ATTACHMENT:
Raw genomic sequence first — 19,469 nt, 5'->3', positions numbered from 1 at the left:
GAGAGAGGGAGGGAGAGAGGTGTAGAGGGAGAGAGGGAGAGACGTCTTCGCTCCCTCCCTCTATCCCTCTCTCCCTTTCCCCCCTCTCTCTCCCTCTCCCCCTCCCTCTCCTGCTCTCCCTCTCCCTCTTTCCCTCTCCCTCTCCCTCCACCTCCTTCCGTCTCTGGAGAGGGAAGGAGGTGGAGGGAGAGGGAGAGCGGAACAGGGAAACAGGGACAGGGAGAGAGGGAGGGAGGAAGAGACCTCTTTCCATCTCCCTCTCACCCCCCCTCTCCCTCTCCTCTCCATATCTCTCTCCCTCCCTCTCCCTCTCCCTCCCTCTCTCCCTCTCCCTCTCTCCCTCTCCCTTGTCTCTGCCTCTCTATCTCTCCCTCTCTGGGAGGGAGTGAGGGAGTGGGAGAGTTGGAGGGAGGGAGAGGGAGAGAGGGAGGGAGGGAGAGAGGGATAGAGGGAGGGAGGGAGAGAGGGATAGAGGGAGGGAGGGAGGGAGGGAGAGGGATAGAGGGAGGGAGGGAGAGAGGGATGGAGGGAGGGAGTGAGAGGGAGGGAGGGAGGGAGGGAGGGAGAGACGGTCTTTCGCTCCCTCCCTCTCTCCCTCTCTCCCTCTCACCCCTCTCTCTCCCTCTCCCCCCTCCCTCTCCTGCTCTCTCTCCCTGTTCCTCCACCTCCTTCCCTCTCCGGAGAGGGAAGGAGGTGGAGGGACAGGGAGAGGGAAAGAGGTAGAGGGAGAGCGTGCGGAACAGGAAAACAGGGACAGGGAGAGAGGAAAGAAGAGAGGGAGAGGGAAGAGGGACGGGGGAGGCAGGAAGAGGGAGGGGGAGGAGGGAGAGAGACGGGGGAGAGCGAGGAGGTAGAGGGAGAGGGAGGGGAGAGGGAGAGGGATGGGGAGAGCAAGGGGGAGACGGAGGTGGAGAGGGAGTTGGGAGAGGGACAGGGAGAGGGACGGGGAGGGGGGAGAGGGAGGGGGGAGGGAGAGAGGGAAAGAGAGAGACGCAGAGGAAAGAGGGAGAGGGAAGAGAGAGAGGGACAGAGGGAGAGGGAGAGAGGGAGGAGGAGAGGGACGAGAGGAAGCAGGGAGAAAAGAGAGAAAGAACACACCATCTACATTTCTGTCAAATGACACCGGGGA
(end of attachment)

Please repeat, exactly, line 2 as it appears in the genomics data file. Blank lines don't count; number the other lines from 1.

GAGAGAGGGAGGGAGAGAGGTGTAGAGGGAGAGAGGGAGAGACGTCTTCGCTCCCTCCCTCTATCCCTCTCTCCCTTTCCCCCCTCTCTCTCCCTCTCCCCCTCCCTCTCCTGCTCTCCCTCTCCCTCTTTCCCTCTCCCTCTCCCTCCACCTCCTTCCGTCTCTGGAGAGGGAAGGAGGTGGAGGGAGAGGGAGAGCGGAACAGGGAAACAGGGACAGGGAGAGAGGGAGGGAGGAAGAGACCTCTTTCCATCTCCCTCTCACCCCCCCTCTCCCTCTCCTCTCCATATCTCTCTCCCTCCCTCTCCCTCTCCCTCCCTCTCTCCCTCTCCCTCTCTCCCTCTCCCTTGTCTCTGCCTCTCTATCTCTCCCTCTCTGGGAGGGAGTGAGGGAGTGGGAGAGTTGGAGGGAGGGAGAGGGAGAGAGGGAGGGAGGGAGAGAGGGATAGAGGGAGGGAGGGAGAGAGGGATAGAGGGAGGGAGGGAGGGAGGGAGAGGGATAGAGGGAGGGAGGGAGAGAGGGATGGAGGGAGGGAGTGAGAGGGAGGGAGGGAGGGAGGGAGGGAGAGACGGTCTTTCGCTCCCTCCCTCTCTCCCTCTCTCCCTCTCACCCCTCTCTCTCCCTCTCCCCCCTCCCTCTCCTGCTCTCTCTCCCTGTTCCTCCACCTCCTTCCCTCTCCGGAGAGGGAAGGAGGTGGAGGGACAGGGAGAGGGAAAGAGGTAGAGGGAGAGCGTGCGGAACAGGAAAACAGGGACAGGGAGAGAGGAAAGAAGAGAGGGAGAGGGAAGAGGGACGGGGGAGGCAGGAAGAGGGAGGGGGAGGAGGGAGAGAGACGGGGGAGAGCGAGGAGGTAGAGGGAGAGGGAGGGGAGAGGGAGAGGGATGGGGAGAGCAAGGGGGAGACGGAGGTGGAGAGGGAGTTGGGAGAGGGACAGGGAGAGGGACGGGGAGGGGGGAGAGGGAGGGGGGAGGGAGAGAGGGAAAGAGAGAGACGCAGAGGAAAGAGGGAGAGGGAAGAGAGAGAGGGACAGAGGGAGAGGGAGAGAGGGAGGAGGAGAGGGACGAGAGGAAGCAGGGAGAAAAGAGAGAAAGAACACACCATCTACATTTCTGTCAAATGACACCGGGGA